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Tuesday, 9 August 2016

Comment by Editor-in-Chief, Robin Bradley

The ‘blip’ that launched a thousand blogs

The 07/01 blip.” This was the 24-hour wonder that numerous motorcycle industry, mainstream and financial blogs and financial analyst reports assumed was the start of a raid on Harley shares that signalled an imminent take-over attempt.
The context was that the Harley share price shot up by some 20 percent from its June 30 close at around $45.00 to peak at $54.20 on Friday July 1; only to drop back to $48.37 when trading re-opened after the July 4 holiday weekend in the United States on Tuesday July 5.
As this edition of AMD Magazine went to press (July 15), Harley shares were trading at around $48.10.

“Harley allowed a vacuum to develop”

The time-honoured phrase “Context is King” is as true in journalism and financial analysis as it is in the study of history – from where the phrase originates. When the shares started to head north, hundreds of reports started to appear about it – some as simple investor alerts, some as full blown attempts at trying to uncover the fire beneath the smoke.
But all were way off-beam. That’s not to say that a buy-out isn’t on the cards, of course. I for one have been banging that drum for some three years now, ever since the initially warm response to Project Rushmore turned into radio silence where Harley model range innovation is concerned.
It is perfectly feasible that the share purchases that fuelled the spike were indeed by an investor looking to start laying down a percentage ownership share (or adding to an existing one) by way of a springboard for a future, more substantial raid.
All share transactions are a matter of public record, so if it wasn’t for the fact that I am currently enjoying a classic English summer of cricket, Pimm’s (Google it!) and rain, then I would have done so myself, and at this point be able to impress with the profundity and detail of my knowledge.
But the fact of the matter is that it doesn’t really matter who did what to lead the forces of informed reporting astray, because it is the fact that it shows just what a hair trigger Harley’s independence is regarded as being on, and it is in that market perception that the true significance of the July 1 event is to be found.
There is a widespread perception that, undervalued though it maybe, Harley’s share price performance this past 24 months has left them vulnerable, wide open indeed, to raiders who are eying that low price in relation to the shareholder value that Milwaukee continues to deliver as the Motor Company tries to pimp itself.
I personally resisted the temptation to get some reporting out on the “blip”, specifically because I wanted to wait and see some context. Public holiday weekends are notorious as occasions when a certain breed of opportunist investors will have a go at an under-performing, under-valued stock with a view to offloading just as quickly as they climbed in, and while the activities of someone with rather deeper aims cannot be ruled out, that is most likely exactly what happened.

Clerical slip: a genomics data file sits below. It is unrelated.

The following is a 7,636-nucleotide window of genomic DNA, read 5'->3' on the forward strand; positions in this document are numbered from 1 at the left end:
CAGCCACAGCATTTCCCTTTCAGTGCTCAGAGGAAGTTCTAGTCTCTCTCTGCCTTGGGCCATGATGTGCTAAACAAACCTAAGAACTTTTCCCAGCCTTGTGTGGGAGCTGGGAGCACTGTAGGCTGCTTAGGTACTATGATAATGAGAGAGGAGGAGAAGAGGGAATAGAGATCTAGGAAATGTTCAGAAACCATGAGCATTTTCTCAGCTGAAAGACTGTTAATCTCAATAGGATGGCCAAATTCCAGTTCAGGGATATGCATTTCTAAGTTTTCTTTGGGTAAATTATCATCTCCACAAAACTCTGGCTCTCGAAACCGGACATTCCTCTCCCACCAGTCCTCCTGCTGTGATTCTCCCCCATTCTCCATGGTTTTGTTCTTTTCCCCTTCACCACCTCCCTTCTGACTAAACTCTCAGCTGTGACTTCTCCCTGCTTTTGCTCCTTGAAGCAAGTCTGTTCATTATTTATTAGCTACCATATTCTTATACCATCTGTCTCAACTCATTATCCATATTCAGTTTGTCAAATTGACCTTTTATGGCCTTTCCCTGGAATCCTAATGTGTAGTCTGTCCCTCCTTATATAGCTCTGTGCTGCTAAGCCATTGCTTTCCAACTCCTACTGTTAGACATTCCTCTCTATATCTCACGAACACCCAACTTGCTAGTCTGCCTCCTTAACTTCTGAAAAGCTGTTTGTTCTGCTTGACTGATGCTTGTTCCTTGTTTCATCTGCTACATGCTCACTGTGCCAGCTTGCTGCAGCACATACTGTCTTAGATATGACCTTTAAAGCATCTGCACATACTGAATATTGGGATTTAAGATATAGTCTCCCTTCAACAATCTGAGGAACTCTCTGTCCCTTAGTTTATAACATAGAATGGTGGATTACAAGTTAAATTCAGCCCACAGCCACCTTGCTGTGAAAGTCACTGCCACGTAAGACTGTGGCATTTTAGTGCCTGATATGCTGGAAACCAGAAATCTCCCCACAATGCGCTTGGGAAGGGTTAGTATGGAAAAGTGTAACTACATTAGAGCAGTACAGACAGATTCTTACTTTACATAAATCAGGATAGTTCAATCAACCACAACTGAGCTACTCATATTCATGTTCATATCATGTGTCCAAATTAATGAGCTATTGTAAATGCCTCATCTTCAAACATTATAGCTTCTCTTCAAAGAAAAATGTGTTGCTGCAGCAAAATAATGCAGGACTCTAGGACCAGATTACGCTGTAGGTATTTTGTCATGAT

However, the underlying issues remain “as was is”. With Harley’s second quarter fiscals due for release the week after this edition of AMD Magazine went to press, and with the MY2017 announcements being only a matter of a few weeks away, we can expect the atmosphere surrounding Harley’s share price to remain volatile until it is seen whether 2017 is just another paint-job, or is the much needed platform evolution that is overdue.
What happens then, in the context of the reasons for the ongoing volatility and response to the model year announcements, will be critical to Harley’s future.
The US stock markets are not sentimental. Neither do they understand the concept of “long-term” to be anything much beyond 12 months. If a stock hasn’t addressed its issues in that time or shown purely fiscal reasons as to why further patience is warranted, then one can generally expect to see wholesale sell-offs, with equity investors licking their lips at the prospects for a high profile bargain.
A few months ago I wrote extensively about the malaise Harley finds itself in with regards to its platform strategy. Having allowed a vacuum to develop, a vacuum that competitors are only too happy to exploit, the company cannot expect anything other than a significant backlash from dealers, investors and consumers if there isn’t convincing evidence in the MY2017 that Harley “gets it”.
They must clearly and robustly signal that they understand where the market is headed, and that they realize that their existing platforms, the Big Twins especially, are not just time limited, but increasingly being regarded as obsolete.
The Tourers and the Sportsters, while not exactly “future facing”, are in a better place than the Softails and Dynas, but none of the existing platforms speak to the opportunities that will characterize the market in the next two decades.
Harley must also make sure that their new platforms (please let it be plural!) are additionals, not alternates, and allow their dealers greater latitude in selecting numbers.
After all, Matt Levatich (Chief Executive Magazine’s “Leadership in Manufacturing” award recipient this year) has made much about Harley’s need to be a more responsive, versatile and opportunity driven manufacturer, so, hopefully, he’ll have been brave enough to eschew the received wisdom that product diversity can reduce focus and, initially, throw as many options onto showroom floors as possible and tune production according to dealer feedback.
Otherwise expect those motorcycle industry and financial community blogs this time to have some fire to find under the smoke as speculation gives way to fact, and independence potentially gives way to being someone’s squeezed cash cow.